Watson: Starts have been everything, especially when the tracks are the conditions of today, very fast and not very technical. There were only a couple of corners on it here today with some ruts. It is almost speedway style who has the confidence to control the bike with the rear end. In one moment it is technical in that way because who can push to the limit in the safe way. I am not the biggest risk taker so I was losing some time but in the few places that were technical I tried to gain there. I feel I was good in some places and bad in others today, I feel like if they ripped it up more, not only today but a lot of other tracks too…

GateDrop: Or even just leave it overnight after the first day of racing?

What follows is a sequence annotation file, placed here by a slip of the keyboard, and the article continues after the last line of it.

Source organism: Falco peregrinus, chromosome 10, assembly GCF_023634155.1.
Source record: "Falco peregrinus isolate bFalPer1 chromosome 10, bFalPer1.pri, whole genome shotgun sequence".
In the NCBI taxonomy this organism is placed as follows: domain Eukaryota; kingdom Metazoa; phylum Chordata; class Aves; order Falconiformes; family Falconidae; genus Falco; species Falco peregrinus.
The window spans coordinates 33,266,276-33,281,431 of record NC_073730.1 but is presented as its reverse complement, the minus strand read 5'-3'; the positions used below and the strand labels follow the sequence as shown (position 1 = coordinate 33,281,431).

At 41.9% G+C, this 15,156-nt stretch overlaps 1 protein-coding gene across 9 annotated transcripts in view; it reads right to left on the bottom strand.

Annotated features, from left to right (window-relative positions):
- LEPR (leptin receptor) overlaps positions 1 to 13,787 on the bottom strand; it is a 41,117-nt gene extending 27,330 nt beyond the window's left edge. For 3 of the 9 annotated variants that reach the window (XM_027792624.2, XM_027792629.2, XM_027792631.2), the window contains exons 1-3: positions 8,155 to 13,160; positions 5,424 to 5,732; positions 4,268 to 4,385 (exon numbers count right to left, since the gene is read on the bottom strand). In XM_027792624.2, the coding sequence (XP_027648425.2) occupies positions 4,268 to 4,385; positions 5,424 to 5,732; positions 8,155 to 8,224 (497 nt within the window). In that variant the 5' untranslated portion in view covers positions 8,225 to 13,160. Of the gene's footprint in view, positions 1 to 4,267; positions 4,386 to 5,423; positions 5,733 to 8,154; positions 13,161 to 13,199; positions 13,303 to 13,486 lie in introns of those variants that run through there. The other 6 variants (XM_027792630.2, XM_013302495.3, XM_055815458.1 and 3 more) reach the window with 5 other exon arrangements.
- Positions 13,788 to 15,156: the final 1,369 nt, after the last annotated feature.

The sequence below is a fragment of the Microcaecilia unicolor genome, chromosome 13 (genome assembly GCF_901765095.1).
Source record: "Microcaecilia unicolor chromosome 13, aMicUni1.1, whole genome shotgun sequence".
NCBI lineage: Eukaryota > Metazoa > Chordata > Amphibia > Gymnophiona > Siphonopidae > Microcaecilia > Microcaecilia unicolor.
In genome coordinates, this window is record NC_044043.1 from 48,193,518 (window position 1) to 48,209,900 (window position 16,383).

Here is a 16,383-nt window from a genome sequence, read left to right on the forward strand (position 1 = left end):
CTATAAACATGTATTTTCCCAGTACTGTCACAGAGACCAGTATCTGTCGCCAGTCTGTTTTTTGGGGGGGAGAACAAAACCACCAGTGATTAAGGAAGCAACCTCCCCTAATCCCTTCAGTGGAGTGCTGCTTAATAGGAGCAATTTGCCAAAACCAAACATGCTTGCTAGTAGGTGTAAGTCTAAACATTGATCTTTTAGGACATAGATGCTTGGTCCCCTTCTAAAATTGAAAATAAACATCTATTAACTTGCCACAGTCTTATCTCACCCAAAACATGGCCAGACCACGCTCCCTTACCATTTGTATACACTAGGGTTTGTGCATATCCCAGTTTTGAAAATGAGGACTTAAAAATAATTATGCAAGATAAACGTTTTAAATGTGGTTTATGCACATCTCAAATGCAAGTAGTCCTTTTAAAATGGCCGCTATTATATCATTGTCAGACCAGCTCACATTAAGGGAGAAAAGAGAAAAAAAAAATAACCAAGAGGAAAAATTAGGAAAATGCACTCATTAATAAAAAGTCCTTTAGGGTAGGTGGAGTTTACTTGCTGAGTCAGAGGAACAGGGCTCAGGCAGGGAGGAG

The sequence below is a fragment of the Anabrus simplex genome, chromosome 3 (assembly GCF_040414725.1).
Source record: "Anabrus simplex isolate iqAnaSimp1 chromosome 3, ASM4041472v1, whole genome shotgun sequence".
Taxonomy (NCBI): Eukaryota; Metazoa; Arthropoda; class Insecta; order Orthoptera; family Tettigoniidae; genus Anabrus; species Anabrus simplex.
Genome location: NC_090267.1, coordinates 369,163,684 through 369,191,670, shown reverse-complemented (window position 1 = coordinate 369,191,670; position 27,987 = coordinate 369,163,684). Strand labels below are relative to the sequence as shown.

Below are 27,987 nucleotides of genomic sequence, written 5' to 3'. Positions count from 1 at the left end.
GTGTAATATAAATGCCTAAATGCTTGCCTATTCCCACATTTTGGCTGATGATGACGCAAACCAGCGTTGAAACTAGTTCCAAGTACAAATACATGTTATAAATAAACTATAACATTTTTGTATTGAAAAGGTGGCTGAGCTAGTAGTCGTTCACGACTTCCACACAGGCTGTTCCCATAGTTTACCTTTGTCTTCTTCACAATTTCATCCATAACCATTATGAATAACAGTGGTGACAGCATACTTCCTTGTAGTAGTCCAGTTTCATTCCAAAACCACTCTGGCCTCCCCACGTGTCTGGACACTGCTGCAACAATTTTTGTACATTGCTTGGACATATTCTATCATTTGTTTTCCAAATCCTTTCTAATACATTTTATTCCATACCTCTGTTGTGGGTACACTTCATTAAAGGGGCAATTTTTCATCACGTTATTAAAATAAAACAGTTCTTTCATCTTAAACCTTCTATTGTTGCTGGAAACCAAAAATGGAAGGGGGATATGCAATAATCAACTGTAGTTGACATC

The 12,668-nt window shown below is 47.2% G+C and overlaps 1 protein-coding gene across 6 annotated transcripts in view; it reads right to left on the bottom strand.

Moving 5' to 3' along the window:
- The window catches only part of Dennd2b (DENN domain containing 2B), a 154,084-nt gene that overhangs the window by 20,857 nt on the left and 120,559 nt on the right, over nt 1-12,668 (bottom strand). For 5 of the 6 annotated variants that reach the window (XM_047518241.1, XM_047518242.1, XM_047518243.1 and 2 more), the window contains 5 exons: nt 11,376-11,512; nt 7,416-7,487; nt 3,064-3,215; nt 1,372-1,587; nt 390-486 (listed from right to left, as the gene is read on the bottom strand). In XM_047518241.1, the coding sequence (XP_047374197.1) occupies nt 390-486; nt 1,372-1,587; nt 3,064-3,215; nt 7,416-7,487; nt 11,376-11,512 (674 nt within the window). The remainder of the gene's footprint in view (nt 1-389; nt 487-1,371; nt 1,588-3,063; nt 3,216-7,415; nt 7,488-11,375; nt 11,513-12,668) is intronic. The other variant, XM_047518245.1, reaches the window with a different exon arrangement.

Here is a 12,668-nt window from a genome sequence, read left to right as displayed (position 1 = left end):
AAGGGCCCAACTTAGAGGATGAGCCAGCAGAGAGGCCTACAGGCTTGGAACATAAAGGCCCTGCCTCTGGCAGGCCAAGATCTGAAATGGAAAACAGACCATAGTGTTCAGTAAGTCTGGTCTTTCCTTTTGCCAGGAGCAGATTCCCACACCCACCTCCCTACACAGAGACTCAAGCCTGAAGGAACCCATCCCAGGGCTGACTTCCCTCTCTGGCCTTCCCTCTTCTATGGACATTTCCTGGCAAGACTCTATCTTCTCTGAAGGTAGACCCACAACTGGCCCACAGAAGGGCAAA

Watson: Yeah, leave the technical parts and if you have some flat parts, rip it up again and get some water in there. When it is flat like this, you don’t have many passing opportunities, that is why the racing was close and tight this weekend and also in the past. The top 15-20 are only like a minute behind the leaders, when you compare it to somewhere like Lommel or Arnhem you’ve got a minute between the top six or seven. That is because it is technical and you can make a mistake at the start of the race and still get a position you deserve because it is possible to pass.

Image: Nigel McKinstry

GateDrop: I remember when you signed with Factory Yamaha for MX2 and that was the first time you left the UK to live in Belgium but I think now you are in Italy with Beta. What is it like being there, have you settled and does it feel a little bit like home at least?